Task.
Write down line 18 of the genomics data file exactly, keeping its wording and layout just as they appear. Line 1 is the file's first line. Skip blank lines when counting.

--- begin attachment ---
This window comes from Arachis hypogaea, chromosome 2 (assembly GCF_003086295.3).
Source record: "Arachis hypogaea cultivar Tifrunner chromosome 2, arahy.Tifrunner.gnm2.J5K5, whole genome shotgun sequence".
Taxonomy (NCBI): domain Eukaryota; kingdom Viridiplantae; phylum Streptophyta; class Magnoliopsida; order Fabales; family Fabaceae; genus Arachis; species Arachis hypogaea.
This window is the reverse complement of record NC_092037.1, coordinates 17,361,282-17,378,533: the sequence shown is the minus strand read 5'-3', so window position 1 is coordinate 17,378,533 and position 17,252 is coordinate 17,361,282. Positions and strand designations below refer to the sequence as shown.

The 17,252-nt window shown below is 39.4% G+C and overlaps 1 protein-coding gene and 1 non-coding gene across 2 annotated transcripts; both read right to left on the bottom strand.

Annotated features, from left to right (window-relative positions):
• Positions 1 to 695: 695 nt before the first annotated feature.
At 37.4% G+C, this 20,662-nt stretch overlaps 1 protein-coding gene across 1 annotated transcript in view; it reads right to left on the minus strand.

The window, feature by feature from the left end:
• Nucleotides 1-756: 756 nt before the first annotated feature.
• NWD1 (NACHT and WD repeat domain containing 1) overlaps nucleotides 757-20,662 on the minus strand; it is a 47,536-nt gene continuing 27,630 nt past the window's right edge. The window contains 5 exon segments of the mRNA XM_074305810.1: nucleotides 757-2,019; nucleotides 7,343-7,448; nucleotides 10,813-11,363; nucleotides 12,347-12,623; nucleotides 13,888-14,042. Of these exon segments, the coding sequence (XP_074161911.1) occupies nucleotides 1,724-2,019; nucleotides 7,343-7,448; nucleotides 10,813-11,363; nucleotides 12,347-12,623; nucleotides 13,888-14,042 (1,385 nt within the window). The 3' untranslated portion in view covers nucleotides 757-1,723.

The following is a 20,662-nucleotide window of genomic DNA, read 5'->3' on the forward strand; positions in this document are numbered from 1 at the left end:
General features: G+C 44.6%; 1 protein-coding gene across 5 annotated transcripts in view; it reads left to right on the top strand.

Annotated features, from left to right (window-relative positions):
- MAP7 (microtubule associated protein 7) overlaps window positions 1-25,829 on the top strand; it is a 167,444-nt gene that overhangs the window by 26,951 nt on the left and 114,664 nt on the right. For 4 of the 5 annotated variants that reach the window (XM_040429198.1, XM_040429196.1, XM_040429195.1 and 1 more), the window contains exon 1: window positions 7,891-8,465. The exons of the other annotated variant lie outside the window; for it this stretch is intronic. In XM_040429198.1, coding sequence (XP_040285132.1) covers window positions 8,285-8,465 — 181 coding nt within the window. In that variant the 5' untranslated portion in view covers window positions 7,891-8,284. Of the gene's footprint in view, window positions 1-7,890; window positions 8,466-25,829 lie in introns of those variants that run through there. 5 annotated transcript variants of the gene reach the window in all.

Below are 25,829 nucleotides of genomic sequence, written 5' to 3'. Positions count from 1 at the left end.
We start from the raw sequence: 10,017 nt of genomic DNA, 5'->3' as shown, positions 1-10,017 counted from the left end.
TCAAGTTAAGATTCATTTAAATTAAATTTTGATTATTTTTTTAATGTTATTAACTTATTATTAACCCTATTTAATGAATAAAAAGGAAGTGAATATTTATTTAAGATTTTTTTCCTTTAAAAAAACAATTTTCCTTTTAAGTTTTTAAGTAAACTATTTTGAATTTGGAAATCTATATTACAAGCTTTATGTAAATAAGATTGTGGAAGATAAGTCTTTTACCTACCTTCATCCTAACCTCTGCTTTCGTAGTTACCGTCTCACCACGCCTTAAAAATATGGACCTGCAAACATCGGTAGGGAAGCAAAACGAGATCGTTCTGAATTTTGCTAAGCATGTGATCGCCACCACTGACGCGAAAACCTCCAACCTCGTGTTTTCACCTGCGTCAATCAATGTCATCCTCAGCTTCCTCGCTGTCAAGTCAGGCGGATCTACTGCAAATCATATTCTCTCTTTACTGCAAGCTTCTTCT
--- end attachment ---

TCAAGTTAAGATTCATTTAAATTAAATTTTGATTATTTTTTTAATGTTATTAACTTATTATTAACCCTATTTAATGAATAAAAAGGAAGTGAATATTTATTTAAGATTTTTTTCCTTTAAAAAAACAATTTTCCTTTTAAGTTTTTAAGTAAACTATTTTGAATTTGGAAATCTATATTACAAGCTTTATGTAAATAAGATTGTGGAAGATAAGTCTTTTACCTACCTTCATCCTAACCTCTGCTTTCGTAGTTACCGTCTCACCACGCCTTAAAAATATGGACCTGCAAACATCGGTAGGGAAGCAAAACGAGATCGTTCTGAATTTTGCTAAGCATGTGATCGCCACCACTGACGCGAAAACCTCCAACCTCGTGTTTTCACCTGCGTCAATCAATGTCATCCTCAGCTTCCTCGCTGTCAAGTCAGGCGGATCTACTGCAAATCATATTCTCTCTTTACTGCAAGCTTCTTCT